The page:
Living in the mouth of the shark: we are all refugees

UNHCR refugee photo

A young refugee from South Sudan at the Numanzi Transit Center where meals and temporary accommodation are provided by UNHCR in Adjumani, northern Uganda. © UNHCR /Will Swanson

This article was exclusively written for the Sting by Ms Teodora Crãciun, a first year medical student. Ms Crãciun is affiliated to the International Federation of Medical Students Associations (IFMSA). The opinion expressed in this piece belongs to the writer and does not necessarily reflect IFMSA’s view on the topic, nor The European Sting’s one.

“No one leaves home unless home is the mouth of a shark.”

Warsan Shire, author of Teaching My Mother How to Give Birth

Right now as I am writing this, itʹs 11 am. Thursday morning. I am sitting comfortably on my sofa with my new flavoured cup of coffee and some vegan biscuits on the table in front of me. But can everyone enjoy their mornings like i do right now? Maybe yes, maybe not. You couldnʹt say that for sure. Some canʹt enjoy their mornings, because they have to leave for work, perhaps too early. Some donʹt enjoy mornings at all.

And some donʹt have that place to call home, where they can enjoy their mornings care free. But who, indeed, has that safe place, called home? Because at one point in everyoneʹs life there has been a time when it seemed like throwing themselves on the mercy of strangers in a foreign ”home”.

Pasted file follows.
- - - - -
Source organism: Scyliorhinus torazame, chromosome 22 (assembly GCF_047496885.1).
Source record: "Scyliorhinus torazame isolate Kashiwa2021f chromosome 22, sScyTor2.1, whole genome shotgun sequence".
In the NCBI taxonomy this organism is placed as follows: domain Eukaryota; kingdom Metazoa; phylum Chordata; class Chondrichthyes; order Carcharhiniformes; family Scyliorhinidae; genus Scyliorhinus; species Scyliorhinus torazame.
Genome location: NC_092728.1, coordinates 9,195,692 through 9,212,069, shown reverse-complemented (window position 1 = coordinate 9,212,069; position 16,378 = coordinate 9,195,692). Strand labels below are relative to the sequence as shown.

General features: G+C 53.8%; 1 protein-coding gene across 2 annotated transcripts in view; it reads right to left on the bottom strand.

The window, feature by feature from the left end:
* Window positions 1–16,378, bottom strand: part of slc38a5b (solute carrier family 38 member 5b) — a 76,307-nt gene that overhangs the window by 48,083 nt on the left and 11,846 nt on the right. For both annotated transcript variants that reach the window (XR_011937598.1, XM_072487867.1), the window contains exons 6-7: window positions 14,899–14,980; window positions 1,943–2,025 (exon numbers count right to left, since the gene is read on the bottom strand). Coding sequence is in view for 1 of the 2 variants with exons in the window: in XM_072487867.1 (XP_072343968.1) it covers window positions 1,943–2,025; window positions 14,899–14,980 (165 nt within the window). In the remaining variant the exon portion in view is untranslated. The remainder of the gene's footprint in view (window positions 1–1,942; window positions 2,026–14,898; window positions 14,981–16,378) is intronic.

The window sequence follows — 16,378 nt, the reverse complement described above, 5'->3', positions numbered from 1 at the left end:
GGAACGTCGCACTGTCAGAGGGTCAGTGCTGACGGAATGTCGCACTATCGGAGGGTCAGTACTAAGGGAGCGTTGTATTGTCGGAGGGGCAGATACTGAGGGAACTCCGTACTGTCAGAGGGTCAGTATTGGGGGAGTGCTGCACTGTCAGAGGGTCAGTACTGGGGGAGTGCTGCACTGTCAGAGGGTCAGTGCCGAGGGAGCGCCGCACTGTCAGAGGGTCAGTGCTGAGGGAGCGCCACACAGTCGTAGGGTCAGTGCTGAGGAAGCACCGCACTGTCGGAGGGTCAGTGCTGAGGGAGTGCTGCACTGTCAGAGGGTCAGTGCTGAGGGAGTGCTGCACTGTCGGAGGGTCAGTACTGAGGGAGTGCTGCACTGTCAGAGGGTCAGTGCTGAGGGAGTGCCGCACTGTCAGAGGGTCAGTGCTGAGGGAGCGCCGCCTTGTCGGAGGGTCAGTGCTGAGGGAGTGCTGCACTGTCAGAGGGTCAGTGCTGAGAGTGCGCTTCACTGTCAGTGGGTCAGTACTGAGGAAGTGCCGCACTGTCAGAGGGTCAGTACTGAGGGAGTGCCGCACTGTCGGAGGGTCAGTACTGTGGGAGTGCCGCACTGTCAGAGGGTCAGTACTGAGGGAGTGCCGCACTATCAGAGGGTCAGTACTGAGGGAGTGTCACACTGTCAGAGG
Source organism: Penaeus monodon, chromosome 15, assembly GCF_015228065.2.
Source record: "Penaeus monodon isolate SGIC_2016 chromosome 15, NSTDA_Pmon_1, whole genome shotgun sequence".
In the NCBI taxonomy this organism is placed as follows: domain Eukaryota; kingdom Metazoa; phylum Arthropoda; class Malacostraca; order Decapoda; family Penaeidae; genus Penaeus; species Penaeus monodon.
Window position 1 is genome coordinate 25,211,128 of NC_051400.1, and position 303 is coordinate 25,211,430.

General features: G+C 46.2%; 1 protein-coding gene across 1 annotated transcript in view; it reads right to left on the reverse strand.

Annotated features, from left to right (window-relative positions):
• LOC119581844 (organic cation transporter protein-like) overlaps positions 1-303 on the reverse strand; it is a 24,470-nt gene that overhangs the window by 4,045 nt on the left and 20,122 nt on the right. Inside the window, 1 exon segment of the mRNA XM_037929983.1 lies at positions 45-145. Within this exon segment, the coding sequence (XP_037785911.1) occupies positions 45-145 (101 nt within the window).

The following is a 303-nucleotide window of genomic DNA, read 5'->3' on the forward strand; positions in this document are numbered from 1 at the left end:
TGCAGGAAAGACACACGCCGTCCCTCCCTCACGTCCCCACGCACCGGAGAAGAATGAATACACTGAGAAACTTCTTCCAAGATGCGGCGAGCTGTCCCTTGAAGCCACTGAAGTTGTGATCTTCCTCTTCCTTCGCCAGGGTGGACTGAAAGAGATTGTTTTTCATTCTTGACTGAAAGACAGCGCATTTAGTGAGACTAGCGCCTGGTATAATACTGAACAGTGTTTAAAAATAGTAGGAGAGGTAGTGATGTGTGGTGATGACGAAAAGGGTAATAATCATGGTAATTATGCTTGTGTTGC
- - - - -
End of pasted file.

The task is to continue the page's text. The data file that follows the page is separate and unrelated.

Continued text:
Wars and persecution have driven people from their ”homes”. At sea, a frightening number of refugees and migrants are dying each year. On land, they struggle trying to feed in, but they slowly head towards an imminent death. In spite of all this, EVERYONE has the RIGHT to have their safe place. To feel confident. To feel loved and appreciated. To improve themselves. To share their thoughts, feelings and ideas with others. And most important to feel … free … to truly be themselves.

“Taking Mum’s hand, I whispered “Are we really safe, here?” ”

Alwyn Evans, author of Walk in My Shoes

Safety is NOT just a noun. Safety is NOT OPTIONAL. Safety is a condition to life. Itʹs something that comes with the bliss of life. You are never too ”cool” to feel safe. You are never too old, too poor to enjoy the comfort of your own life in all ways possible. Those who try (and make) others feel inferior have no bigger right than that of feeling safe in your own ”home”. Not today. Not never shall anyone be ashamed, yet, they do, we do, we all do … even due to the small things. You all may have heard that saying … ”itʹs the little things that make happy moments.”

Well, unfortunately, this goes both ways. Itʹs the little things that make those shameful and humiliating moments, too. Without the bad, how would we know the good? This is one of the questions seemingly following each step we take. But … the real question hidden behind this puzzle would the truth be told … isnʹt the bad nowadays, too much for us, to even perceive the littlest good still existing in the world? While some dream of luxury, others arenʹt even half way there, dreaming simply about the safety long gone. The way strangers on the street look at others, hurts them.

The emotions sent through just a simple look, spread millions of words. Words that hurt. Words that make a ”home”  feel like the mouth of a shark. No longer safe. No longer blissful. No longer a home. Donʹt let those looks change you and the ones you love. Donʹt let those looks change anyone. Because it really shouldnʹt.

Itʹs in your power what, when and how to change. Itʹs a human right. But HUMANs has unfortunately, became a noun, too, for those who took the HOME from others and easily converted it to an OPTIONAL noun. We crave for rights. But we forget our responsibilities. We crave for luxury. But we take the home from others and hope to get away with it. We judge serial killers, thieves, politicians, kamikaze. But merely with our words, war weapons come to life in a rough manner.